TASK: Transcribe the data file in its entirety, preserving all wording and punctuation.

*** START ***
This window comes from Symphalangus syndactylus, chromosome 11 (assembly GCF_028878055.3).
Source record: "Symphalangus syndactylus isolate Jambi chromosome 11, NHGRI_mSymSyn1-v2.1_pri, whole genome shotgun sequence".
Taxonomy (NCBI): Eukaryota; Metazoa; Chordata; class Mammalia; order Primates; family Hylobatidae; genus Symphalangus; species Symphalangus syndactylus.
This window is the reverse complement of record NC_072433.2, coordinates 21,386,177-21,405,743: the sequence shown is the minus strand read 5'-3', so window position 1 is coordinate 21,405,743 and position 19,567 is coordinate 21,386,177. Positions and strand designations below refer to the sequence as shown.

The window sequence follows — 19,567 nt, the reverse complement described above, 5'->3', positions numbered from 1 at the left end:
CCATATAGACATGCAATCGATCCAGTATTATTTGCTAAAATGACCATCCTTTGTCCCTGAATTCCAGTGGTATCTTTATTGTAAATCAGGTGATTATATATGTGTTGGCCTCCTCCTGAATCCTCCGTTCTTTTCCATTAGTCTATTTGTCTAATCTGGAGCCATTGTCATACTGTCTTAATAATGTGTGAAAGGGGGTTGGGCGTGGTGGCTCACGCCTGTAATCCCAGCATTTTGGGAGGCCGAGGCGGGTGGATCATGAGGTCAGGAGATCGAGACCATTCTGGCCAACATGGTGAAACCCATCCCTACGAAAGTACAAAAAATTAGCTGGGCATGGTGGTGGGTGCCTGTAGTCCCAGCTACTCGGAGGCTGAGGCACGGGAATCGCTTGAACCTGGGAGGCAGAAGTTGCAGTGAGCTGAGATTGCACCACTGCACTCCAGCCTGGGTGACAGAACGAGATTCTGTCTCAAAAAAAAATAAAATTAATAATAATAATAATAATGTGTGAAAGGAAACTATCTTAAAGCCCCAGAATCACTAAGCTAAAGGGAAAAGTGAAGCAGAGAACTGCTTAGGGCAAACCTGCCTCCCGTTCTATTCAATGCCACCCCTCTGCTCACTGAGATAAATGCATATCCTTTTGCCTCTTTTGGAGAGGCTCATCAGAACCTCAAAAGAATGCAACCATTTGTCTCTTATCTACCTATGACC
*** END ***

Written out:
This window comes from Symphalangus syndactylus, chromosome 11 (assembly GCF_028878055.3).
Source record: "Symphalangus syndactylus isolate Jambi chromosome 11, NHGRI_mSymSyn1-v2.1_pri, whole genome shotgun sequence".
Taxonomy (NCBI): Eukaryota; Metazoa; Chordata; class Mammalia; order Primates; family Hylobatidae; genus Symphalangus; species Symphalangus syndactylus.
This window is the reverse complement of record NC_072433.2, coordinates 21,386,177-21,405,743: the sequence shown is the minus strand read 5'-3', so window position 1 is coordinate 21,405,743 and position 19,567 is coordinate 21,386,177. Positions and strand designations below refer to the sequence as shown.

The window sequence follows — 19,567 nt, the reverse complement described above, 5'->3', positions numbered from 1 at the left end:
CCATATAGACATGCAATCGATCCAGTATTATTTGCTAAAATGACCATCCTTTGTCCCTGAATTCCAGTGGTATCTTTATTGTAAATCAGGTGATTATATATGTGTTGGCCTCCTCCTGAATCCTCCGTTCTTTTCCATTAGTCTATTTGTCTAATCTGGAGCCATTGTCATACTGTCTTAATAATGTGTGAAAGGGGGTTGGGCGTGGTGGCTCACGCCTGTAATCCCAGCATTTTGGGAGGCCGAGGCGGGTGGATCATGAGGTCAGGAGATCGAGACCATTCTGGCCAACATGGTGAAACCCATCCCTACGAAAGTACAAAAAATTAGCTGGGCATGGTGGTGGGTGCCTGTAGTCCCAGCTACTCGGAGGCTGAGGCACGGGAATCGCTTGAACCTGGGAGGCAGAAGTTGCAGTGAGCTGAGATTGCACCACTGCACTCCAGCCTGGGTGACAGAACGAGATTCTGTCTCAAAAAAAAATAAAATTAATAATAATAATAATAATGTGTGAAAGGAAACTATCTTAAAGCCCCAGAATCACTAAGCTAAAGGGAAAAGTGAAGCAGAGAACTGCTTAGGGCAAACCTGCCTCCCGTTCTATTCAATGCCACCCCTCTGCTCACTGAGATAAATGCATATCCTTTTGCCTCTTTTGGAGAGGCTCATCAGAACCTCAAAAGAATGCAACCATTTGTCTCTTATCTACCTATGACC